Walking by faith

Yet, decisions must be made each day, in the church and in the world, to uphold our way of life and cherished traditions, and at the same time to protect the common good.

Bishop Joseph R. Kopacz

By Bishop Joseph Kopacz
Over the next nine days the church throughout the world prepares in various ways to celebrate the Solemnity of Pentecost, the outpouring of the Holy Spirit, the culmination of the paschal mystery, the Lord Jesus’ death, resurrection and ascension into heaven.
Like the headwaters of mighty rivers which seem so modest at their point of origin, but in short order cascade into awesome currents of life giving waters, so too the Pentecost experience, modest in scope, 120 gathered in the sacred space of the Upper Room, swelled into saving rivers of grace that continue to empower the church and enliven many in our world. In both instances, consider the far-reaching impact of the Mississippi River and of the universal catholic church.
The Holy Spirit of God, the mind and heart of Jesus Christ, is at one and the same time obvious with the plan of salvation yet shrouded in mystery. We have the advantage of nearly 2,000 years of history to observe what the Lord wants for his people, and what he does not want. Yet, in the present moment we often see things dimly as in a mirror, recalling Jesus’ words that: “The wind blows where it wants. Just as you can hear the wind but can’t tell where it comes from, or where it is going, so it is with everyone born of the Spirit.” (John 3:8)
In the past two and a half months we have called upon the Holy Spirit often to make the right decisions regarding our response to COVID-19. Like the wind, we are not certain where this destructive force came from, nor where it is going, or where it will carry us. Yet, decisions must be made each day, in the church and in the world, to uphold our way of life and cherished traditions, and at the same time to protect the common good. This requires the wisdom of Solomon, so to speak, or far more all-embracing, the gifts of the Holy Spirit. The celebration of Confirmation throughout our diocese has been delayed but the gifts of the Holy Spirit are at our disposal: knowledge, understanding, wisdom, right judgement, courage, piety and fear of the Lord. In our diocese, with these gifts as our guiding principles we have taken steps to avail the faithful of the gifts of the sacraments, most notably the Eucharist via live-streaming, and the Sacrament of Reconciliation. Clusters of ten or less also have gathered in prayer for grave-side services, baptism, marriage and the R.C.I.A.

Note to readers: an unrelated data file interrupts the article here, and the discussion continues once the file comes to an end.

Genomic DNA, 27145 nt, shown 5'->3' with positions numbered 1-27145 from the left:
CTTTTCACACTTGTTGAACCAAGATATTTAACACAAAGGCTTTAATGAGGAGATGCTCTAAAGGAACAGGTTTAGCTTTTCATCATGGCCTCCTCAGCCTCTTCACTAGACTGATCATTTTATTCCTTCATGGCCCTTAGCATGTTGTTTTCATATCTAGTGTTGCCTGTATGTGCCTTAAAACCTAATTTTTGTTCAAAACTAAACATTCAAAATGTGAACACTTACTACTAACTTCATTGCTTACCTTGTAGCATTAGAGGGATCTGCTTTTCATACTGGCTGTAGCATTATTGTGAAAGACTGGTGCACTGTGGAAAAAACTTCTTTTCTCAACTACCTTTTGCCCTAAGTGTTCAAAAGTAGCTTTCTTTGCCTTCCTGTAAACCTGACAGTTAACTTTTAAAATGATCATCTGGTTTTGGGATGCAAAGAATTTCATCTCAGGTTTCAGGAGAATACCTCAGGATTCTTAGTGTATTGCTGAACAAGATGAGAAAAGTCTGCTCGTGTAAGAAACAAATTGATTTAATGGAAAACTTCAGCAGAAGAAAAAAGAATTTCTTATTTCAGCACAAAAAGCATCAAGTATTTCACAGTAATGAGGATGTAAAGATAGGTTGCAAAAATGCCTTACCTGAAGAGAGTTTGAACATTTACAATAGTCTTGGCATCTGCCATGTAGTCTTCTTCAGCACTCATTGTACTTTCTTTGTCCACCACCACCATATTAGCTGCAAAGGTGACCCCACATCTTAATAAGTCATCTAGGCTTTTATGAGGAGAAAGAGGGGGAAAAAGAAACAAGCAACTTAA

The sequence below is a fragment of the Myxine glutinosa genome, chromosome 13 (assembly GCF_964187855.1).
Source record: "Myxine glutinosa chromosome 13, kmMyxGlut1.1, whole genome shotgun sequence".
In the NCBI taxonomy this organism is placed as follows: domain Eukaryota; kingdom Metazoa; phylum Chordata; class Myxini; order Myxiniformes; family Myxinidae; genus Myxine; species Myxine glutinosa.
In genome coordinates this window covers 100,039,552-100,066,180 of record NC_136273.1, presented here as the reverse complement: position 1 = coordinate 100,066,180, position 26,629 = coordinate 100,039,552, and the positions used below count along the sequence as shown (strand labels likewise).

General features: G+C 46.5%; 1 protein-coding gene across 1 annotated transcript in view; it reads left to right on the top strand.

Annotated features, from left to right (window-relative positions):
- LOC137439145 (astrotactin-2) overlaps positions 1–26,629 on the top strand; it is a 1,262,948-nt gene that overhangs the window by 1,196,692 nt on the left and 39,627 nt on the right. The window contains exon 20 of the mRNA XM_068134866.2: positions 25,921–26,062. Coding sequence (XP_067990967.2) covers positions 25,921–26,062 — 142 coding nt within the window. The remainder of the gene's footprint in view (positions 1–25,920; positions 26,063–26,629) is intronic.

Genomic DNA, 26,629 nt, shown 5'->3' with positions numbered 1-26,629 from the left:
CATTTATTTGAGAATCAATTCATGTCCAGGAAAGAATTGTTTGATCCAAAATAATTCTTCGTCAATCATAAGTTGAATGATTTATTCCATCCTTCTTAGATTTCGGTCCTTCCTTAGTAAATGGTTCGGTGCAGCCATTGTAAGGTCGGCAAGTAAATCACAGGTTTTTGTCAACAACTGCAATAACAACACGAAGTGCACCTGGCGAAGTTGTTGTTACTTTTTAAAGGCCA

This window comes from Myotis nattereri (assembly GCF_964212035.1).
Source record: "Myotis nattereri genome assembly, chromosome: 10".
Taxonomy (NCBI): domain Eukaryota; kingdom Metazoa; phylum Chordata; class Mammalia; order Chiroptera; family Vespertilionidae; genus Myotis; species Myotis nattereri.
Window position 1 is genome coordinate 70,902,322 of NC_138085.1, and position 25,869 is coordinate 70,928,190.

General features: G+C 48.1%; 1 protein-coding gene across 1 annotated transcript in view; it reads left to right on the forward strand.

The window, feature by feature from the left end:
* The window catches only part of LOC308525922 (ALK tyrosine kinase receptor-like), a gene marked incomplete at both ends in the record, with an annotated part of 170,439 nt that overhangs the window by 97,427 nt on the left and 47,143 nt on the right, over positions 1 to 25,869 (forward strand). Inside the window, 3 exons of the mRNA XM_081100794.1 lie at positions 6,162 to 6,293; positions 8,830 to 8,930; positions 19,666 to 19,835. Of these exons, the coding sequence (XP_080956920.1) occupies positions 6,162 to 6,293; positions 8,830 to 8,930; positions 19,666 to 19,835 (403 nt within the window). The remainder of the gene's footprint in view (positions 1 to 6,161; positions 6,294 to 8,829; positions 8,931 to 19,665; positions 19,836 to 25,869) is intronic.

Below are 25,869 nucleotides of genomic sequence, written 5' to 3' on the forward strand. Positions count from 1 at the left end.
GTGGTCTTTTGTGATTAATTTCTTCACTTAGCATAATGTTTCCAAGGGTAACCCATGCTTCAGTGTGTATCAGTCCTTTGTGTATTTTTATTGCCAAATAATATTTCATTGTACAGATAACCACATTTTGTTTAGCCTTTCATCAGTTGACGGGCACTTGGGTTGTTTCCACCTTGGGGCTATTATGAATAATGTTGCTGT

With much care, we decided to resume the public celebration of Mass in our churches on Pentecost weekend. This timeframe allows for ample time to prepare parish leadership to welcome smaller congregations in order to abide by the recognized ways to contain the virus.
The packet of directives and guidelines is widely disseminated for parish and diocesan leadership to be implemented and adapted to each parish based on seating capacity and the makeup of the congregation.
In the gospel passage last weekend from John, Jesus was preparing his disciples for his withdrawal from their lives, while assuring them that they will not be left powerless, like orphans. He sought to relieve their anxieties with the promise of the gift of the Holy Spirit, fortified them with the gift of peace, and promised them at the Ascension that he would be with them always until the end of time.
Walking by faith, still rattled by doubt and anxiety, they were obedient to the Lord’s instruction to return to Jerusalem and wait in prayer to be clothed with power from on high, the Holy Spirit.
Every generation of Christians, including and especially ourselves in the midst of a once in a century pandemic, can be rattled by doubt and anxiety in our attempts to reconcile God’s promises with the shadows and darkness in our lives and in our world. We do not take these matters lightly.
Before the reception of communion at each Mass, the priest ardently prays: “Deliver us, Lord, from every evil, graciously grant peace in our day, so that by the help of your mercy we may be free from sin and protected from all anxiety as we await the blessed hope and the coming of our Savior, Jesus Christ.” There is a growing sense that the pandemic will compel us to run a marathon in the time ahead. In which case, along with the gifts of the Holy Spirit, we will also need “the fruit of the Spirit to be centered in God and a blessing for one another: love, joy, peace, patience, kindness, generosity, faithfulness, gentleness and self-control.” (Galatians 5:22-23)
As we look forward to the resumption of the public celebration of Mass on Pentecost, may the Holy Spirit of God illuminate us to sanctify Jesus Christ in our hearts, (1Peter 3:15) to continue to serve one another and the common good of all, and, in all instances, to give God the glory.